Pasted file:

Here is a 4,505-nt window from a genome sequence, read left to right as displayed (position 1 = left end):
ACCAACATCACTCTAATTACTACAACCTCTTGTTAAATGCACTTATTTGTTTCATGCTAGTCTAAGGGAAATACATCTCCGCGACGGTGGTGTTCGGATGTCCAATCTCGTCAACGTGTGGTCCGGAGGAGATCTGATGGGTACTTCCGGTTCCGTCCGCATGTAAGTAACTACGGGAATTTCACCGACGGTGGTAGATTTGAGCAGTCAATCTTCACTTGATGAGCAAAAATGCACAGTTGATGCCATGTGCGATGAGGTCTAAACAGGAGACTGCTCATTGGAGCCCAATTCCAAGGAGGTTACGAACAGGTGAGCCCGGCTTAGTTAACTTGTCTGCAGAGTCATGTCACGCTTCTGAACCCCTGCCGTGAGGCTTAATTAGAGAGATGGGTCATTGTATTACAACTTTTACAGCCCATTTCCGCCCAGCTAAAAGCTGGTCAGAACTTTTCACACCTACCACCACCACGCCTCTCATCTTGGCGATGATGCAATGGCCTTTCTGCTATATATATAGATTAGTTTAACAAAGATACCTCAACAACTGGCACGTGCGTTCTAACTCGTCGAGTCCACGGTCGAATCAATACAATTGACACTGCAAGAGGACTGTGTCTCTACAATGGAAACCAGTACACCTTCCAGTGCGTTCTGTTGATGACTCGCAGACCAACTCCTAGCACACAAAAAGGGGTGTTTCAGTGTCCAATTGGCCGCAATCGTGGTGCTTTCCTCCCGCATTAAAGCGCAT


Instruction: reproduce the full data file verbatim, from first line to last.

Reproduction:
Here is a 4,505-nt window from a genome sequence, read left to right as displayed (position 1 = left end):
ACCAACATCACTCTAATTACTACAACCTCTTGTTAAATGCACTTATTTGTTTCATGCTAGTCTAAGGGAAATACATCTCCGCGACGGTGGTGTTCGGATGTCCAATCTCGTCAACGTGTGGTCCGGAGGAGATCTGATGGGTACTTCCGGTTCCGTCCGCATGTAAGTAACTACGGGAATTTCACCGACGGTGGTAGATTTGAGCAGTCAATCTTCACTTGATGAGCAAAAATGCACAGTTGATGCCATGTGCGATGAGGTCTAAACAGGAGACTGCTCATTGGAGCCCAATTCCAAGGAGGTTACGAACAGGTGAGCCCGGCTTAGTTAACTTGTCTGCAGAGTCATGTCACGCTTCTGAACCCCTGCCGTGAGGCTTAATTAGAGAGATGGGTCATTGTATTACAACTTTTACAGCCCATTTCCGCCCAGCTAAAAGCTGGTCAGAACTTTTCACACCTACCACCACCACGCCTCTCATCTTGGCGATGATGCAATGGCCTTTCTGCTATATATATAGATTAGTTTAACAAAGATACCTCAACAACTGGCACGTGCGTTCTAACTCGTCGAGTCCACGGTCGAATCAATACAATTGACACTGCAAGAGGACTGTGTCTCTACAATGGAAACCAGTACACCTTCCAGTGCGTTCTGTTGATGACTCGCAGACCAACTCCTAGCACACAAAAAGGGGTGTTTCAGTGTCCAATTGGCCGCAATCGTGGTGCTTTCCTCCCGCATTAAAGCGCAT